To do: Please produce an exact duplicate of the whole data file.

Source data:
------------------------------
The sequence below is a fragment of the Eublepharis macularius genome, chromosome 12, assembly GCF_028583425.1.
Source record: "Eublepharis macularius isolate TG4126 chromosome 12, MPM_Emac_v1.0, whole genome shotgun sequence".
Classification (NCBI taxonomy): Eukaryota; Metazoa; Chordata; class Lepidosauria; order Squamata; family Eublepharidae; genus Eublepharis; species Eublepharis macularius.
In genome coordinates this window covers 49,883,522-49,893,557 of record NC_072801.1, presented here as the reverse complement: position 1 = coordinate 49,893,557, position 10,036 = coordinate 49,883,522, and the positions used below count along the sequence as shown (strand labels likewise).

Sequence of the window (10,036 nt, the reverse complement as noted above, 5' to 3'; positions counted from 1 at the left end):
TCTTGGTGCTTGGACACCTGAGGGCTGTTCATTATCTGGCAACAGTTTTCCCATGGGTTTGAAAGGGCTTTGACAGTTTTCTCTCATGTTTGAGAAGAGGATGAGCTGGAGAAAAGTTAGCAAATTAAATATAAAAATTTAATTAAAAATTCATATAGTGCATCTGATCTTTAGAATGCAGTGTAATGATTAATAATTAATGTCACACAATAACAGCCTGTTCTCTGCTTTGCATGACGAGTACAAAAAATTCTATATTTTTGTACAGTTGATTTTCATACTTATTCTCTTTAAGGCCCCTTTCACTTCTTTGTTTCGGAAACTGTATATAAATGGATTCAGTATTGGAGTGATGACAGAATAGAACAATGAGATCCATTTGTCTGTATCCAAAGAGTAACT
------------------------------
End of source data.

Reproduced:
The sequence below is a fragment of the Eublepharis macularius genome, chromosome 12, assembly GCF_028583425.1.
Source record: "Eublepharis macularius isolate TG4126 chromosome 12, MPM_Emac_v1.0, whole genome shotgun sequence".
Classification (NCBI taxonomy): Eukaryota; Metazoa; Chordata; class Lepidosauria; order Squamata; family Eublepharidae; genus Eublepharis; species Eublepharis macularius.
In genome coordinates this window covers 49,883,522-49,893,557 of record NC_072801.1, presented here as the reverse complement: position 1 = coordinate 49,893,557, position 10,036 = coordinate 49,883,522, and the positions used below count along the sequence as shown (strand labels likewise).

Sequence of the window (10,036 nt, the reverse complement as noted above, 5' to 3'; positions counted from 1 at the left end):
TCTTGGTGCTTGGACACCTGAGGGCTGTTCATTATCTGGCAACAGTTTTCCCATGGGTTTGAAAGGGCTTTGACAGTTTTCTCTCATGTTTGAGAAGAGGATGAGCTGGAGAAAAGTTAGCAAATTAAATATAAAAATTTAATTAAAAATTCATATAGTGCATCTGATCTTTAGAATGCAGTGTAATGATTAATAATTAATGTCACACAATAACAGCCTGTTCTCTGCTTTGCATGACGAGTACAAAAAATTCTATATTTTTGTACAGTTGATTTTCATACTTATTCTCTTTAAGGCCCCTTTCACTTCTTTGTTTCGGAAACTGTATATAAATGGATTCAGTATTGGAGTGATGACAGAATAGAACAATGAGATCCATTTGTCTGTATCCAAAGAGTAACT